Pandemic threatens to crack Savannah's Crystal Beer Parlor

Historic local restaurant launches fundraising effort to keep suds flowing

click to enlarge The storied bar at Savannah's Crystal Beer Parlor. - TAYLOR CLAYTON/CONNECT SAVANNAH
Taylor Clayton/Connect Savannah
The storied bar at Savannah's Crystal Beer Parlor.

More of a museum than a restaurant. More of a shrine than a business. The Crystal Beer Parlor at 301 W. Jones St. has been a Savannah staple for generations − since 1933, to be exact – and the interior serves as a community time capsule, its walls covered with old photographs of local and national heroes, some connected to the Crystal’s regular customers.

But the COVID-19 pandemic has hit this iconic Savannah eatery hard, and now it is in danger of closing its doors. In an appeal to the community to keep suds flowing here for generations to come, regular patron Don Teuton recently launched a GoFundMe page titled “Save The Crystal Beer Parlor!” with a goal of raising $150,000. By the afternoon of Monday, Dec. 14, just over $35,000 had been collected in the online fundraising effort.

While many of Savannah’s small businesses are struggling to stay afloat during the pandemic, the Crystal’s situation is especially dire due to a major expense the business endured last year.

“The floor that was in the kitchen was old,” said Crystal Beer Parlor owner John Nichols. “Just from settling or whatever, there would be these hairline cracks between the tiles, and water would seep under the tiles. The health department told us that we needed to replace the floor.”

After three weeks of being shut down due to the needed upgrades, which included replacing a grease trap with a crane, the damage was roughly $94,000, according to Teuton’s GoFundMe page.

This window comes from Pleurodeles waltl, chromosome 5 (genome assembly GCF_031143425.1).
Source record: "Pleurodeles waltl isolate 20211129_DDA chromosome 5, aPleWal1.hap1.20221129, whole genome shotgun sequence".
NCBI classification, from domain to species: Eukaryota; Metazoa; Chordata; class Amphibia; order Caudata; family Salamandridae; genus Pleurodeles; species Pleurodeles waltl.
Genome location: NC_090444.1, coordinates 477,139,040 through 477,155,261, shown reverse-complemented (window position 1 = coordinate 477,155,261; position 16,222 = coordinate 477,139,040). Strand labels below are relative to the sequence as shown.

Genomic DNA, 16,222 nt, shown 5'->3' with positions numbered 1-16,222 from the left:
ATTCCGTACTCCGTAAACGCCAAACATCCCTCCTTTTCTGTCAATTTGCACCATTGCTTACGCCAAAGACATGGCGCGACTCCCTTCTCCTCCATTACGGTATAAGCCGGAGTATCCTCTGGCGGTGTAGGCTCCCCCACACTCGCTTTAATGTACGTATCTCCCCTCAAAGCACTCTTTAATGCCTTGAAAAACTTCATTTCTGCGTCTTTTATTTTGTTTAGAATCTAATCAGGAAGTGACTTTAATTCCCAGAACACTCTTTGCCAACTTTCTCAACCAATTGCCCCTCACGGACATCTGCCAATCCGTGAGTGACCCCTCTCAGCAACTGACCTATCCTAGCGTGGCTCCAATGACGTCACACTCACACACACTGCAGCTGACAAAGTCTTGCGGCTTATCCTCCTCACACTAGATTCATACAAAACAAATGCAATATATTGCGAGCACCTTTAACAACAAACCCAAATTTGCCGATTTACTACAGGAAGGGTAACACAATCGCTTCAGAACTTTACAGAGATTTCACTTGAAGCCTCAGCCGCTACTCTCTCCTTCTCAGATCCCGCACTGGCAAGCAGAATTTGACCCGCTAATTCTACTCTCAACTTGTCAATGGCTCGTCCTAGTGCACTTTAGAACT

Then a few months later the pandemic hit, and the Crystal shut down for five months. The restaurant received funds through the federal Paycheck Protection Plan, and used the money for rent, utilities, insurance, and payroll. However, since reopening its doors in August, business hasn’t been quite the same.

“It’s the independent businesses that really need the support from the people around them,” said Nichols. “That’s America’s heartbeat, as far as I’m concerned.”

The Crystal has adapted to COVID-19 precautions in an attempt to survive. They’ve added an extended outdoor-seating section, placed a walk-up table near the entrance equipped with a sanitizing station for to-go orders, and developed a new way to order online via their crystalbeerparlor.com website.

As the restaurant’s financial situation grows increasingly dire, Nichols is thinking up ways to generate additional revenue.

“I’m toying around with the idea of making some of our food products available on Goldbelly,” said Nichols. “It’s a website that offers foods from independent restaurants around the country and you have them shipped to your door. One of our customers who lives in Kansas proposed the idea.”

While the future of the Crystal is hazy, one thing is certain: the community does not want to lose one of its favorite local hangouts, a place where people from all walks of life have shared lasting memories.

“You can have a CEO of a major corporation in one booth and the guy who does his plumbing in the next,” said Nichols. “It appeals to a very broad spectrum of the population. Guys come here with their father for their first beer. People have gotten engaged here. They celebrate major milestones in their lives, birthdays, graduations, babies being born, all that stuff. It’s such a warm and cozy place and people feel comfortable here.”

About The Author

Taylor Clayton

Born in Los Angeles, California, I’ve always had a desire to travel and write. The feeling one is overcome by when stepping foot into a new world and exploring its surrounding area was always something I tried to seek out in life. In 2018, I moved to Augusta, Georgia to be an editor of multiple travel publications...
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